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21 March 2019, 08:38 | Updated: 21 March 2019, 08:41
Teaching assistants at a special needs school in Braintree have told a union how they are being bitten, kicked and spat on - but managers are doing nothing about the violence.
UNISON says a survey of support staff at The Edith Borthwick School found that 82 per cent are worried about the levels of violence, but only 19 per cent of respondents thought bosses took the problem seriously.
Figures show workers there have been assaulted by pupils 107 times in the last 12 months.
That's 85 per cent of the total recorded in Essex's 19 special needs schools.
Half of Edith Borthwick staff said they had had at least one injury requiring medical assistance in the last year, while many said they had experienced too many minor injuries to count.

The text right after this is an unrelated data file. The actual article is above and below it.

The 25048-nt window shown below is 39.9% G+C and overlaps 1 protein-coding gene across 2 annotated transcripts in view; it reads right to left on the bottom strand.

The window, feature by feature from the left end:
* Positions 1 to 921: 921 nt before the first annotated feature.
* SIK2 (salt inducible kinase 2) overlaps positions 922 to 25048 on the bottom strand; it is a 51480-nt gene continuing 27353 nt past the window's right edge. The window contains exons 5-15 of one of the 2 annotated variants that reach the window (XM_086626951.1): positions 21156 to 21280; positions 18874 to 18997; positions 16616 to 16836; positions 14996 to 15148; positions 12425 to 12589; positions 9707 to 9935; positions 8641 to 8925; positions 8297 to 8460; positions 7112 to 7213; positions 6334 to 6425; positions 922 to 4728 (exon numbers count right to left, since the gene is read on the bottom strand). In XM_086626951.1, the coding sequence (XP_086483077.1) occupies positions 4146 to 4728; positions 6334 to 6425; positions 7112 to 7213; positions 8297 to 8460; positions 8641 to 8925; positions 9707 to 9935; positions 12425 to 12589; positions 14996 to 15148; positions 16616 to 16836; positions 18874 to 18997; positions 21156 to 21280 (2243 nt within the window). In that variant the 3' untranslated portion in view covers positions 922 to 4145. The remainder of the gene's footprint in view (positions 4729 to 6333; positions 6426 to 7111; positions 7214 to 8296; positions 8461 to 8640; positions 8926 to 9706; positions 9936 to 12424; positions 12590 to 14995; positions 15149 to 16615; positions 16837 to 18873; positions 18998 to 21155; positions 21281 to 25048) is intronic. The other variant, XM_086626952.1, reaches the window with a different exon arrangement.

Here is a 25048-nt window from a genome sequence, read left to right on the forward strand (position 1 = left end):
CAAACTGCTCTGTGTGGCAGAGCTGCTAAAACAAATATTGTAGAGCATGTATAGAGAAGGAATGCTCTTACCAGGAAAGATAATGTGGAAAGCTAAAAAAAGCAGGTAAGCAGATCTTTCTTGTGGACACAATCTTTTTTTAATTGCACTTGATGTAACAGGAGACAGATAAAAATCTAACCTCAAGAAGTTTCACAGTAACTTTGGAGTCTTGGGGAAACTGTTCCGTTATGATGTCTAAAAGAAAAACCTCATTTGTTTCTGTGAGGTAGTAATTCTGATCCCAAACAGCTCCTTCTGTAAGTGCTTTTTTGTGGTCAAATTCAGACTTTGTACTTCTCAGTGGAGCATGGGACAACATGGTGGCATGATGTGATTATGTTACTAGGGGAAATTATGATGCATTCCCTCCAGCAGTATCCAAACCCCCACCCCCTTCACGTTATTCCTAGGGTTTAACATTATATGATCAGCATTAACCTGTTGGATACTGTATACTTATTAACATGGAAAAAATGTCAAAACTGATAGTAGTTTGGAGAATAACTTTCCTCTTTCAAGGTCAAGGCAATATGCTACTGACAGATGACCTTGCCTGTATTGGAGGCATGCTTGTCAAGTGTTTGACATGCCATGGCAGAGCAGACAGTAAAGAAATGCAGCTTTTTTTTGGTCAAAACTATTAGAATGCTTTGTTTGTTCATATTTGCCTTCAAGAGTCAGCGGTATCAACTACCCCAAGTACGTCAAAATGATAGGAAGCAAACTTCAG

Some report being kicked in the face, concussions and dislocated joints at the hands of students.
One worker was bitten on the wrist so hard it broke the skin but was not told to log the incident. When they went to a routine doctor's appointment days later the nurse was "shocked and disgusted" that the bite went unreported and no hepatitis jab had been given. The wound became infected several times and has since left scars.
UNISON Eastern area organiser Abby Kimantas said: "There are truly shocking levels of violence at Edith Borthwick but managers seem content to shrug their shoulders.
"It's only a matter of time until someone suffers life-changing injuries at the school.
"Special needs support staff come to work to make a difference to children's lives, instead they face daily abuse and injury because they don't have the resources to cope with the complex needs of those they're there to help.
"And managers are rubbing salt in their wounds by failing to respond to the barrage of serious incidents at the school.
"Edith Borthwick must address why it leads the county in assaults against its workers and make the school a safer place for staff and students alike."
Heart approached The Edith Borthwick School, but they declined to comment.